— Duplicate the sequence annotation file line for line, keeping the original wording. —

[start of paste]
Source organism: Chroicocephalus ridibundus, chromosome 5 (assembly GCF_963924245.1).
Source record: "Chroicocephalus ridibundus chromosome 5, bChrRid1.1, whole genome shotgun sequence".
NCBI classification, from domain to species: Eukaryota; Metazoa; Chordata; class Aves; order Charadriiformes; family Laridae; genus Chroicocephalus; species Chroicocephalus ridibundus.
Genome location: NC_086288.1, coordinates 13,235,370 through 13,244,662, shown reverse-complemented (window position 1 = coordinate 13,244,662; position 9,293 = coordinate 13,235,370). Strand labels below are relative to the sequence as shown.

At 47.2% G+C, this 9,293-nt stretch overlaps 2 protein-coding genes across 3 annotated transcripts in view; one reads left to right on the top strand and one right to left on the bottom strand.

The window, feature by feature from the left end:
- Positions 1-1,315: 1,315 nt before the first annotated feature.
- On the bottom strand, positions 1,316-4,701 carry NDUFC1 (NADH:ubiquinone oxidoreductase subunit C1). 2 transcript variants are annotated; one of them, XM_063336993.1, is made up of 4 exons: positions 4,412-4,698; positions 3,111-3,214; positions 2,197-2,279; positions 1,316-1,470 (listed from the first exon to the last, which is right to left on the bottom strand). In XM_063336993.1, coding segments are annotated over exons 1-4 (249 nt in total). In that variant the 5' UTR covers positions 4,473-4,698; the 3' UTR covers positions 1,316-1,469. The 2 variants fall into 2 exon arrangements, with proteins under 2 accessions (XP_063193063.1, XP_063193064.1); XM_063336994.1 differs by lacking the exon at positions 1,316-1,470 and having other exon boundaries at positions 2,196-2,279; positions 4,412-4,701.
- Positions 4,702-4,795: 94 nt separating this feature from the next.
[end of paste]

Source organism: Chroicocephalus ridibundus, chromosome 5 (assembly GCF_963924245.1).
Source record: "Chroicocephalus ridibundus chromosome 5, bChrRid1.1, whole genome shotgun sequence".
NCBI classification, from domain to species: Eukaryota; Metazoa; Chordata; class Aves; order Charadriiformes; family Laridae; genus Chroicocephalus; species Chroicocephalus ridibundus.
Genome location: NC_086288.1, coordinates 13,235,370 through 13,244,662, shown reverse-complemented (window position 1 = coordinate 13,244,662; position 9,293 = coordinate 13,235,370). Strand labels below are relative to the sequence as shown.

At 47.2% G+C, this 9,293-nt stretch overlaps 2 protein-coding genes across 3 annotated transcripts in view; one reads left to right on the top strand and one right to left on the bottom strand.

The window, feature by feature from the left end:
- Positions 1-1,315: 1,315 nt before the first annotated feature.
- On the bottom strand, positions 1,316-4,701 carry NDUFC1 (NADH:ubiquinone oxidoreductase subunit C1). 2 transcript variants are annotated; one of them, XM_063336993.1, is made up of 4 exons: positions 4,412-4,698; positions 3,111-3,214; positions 2,197-2,279; positions 1,316-1,470 (listed from the first exon to the last, which is right to left on the bottom strand). In XM_063336993.1, coding segments are annotated over exons 1-4 (249 nt in total). In that variant the 5' UTR covers positions 4,473-4,698; the 3' UTR covers positions 1,316-1,469. The 2 variants fall into 2 exon arrangements, with proteins under 2 accessions (XP_063193063.1, XP_063193064.1); XM_063336994.1 differs by lacking the exon at positions 1,316-1,470 and having other exon boundaries at positions 2,196-2,279; positions 4,412-4,701.
- Positions 4,702-4,795: 94 nt separating this feature from the next.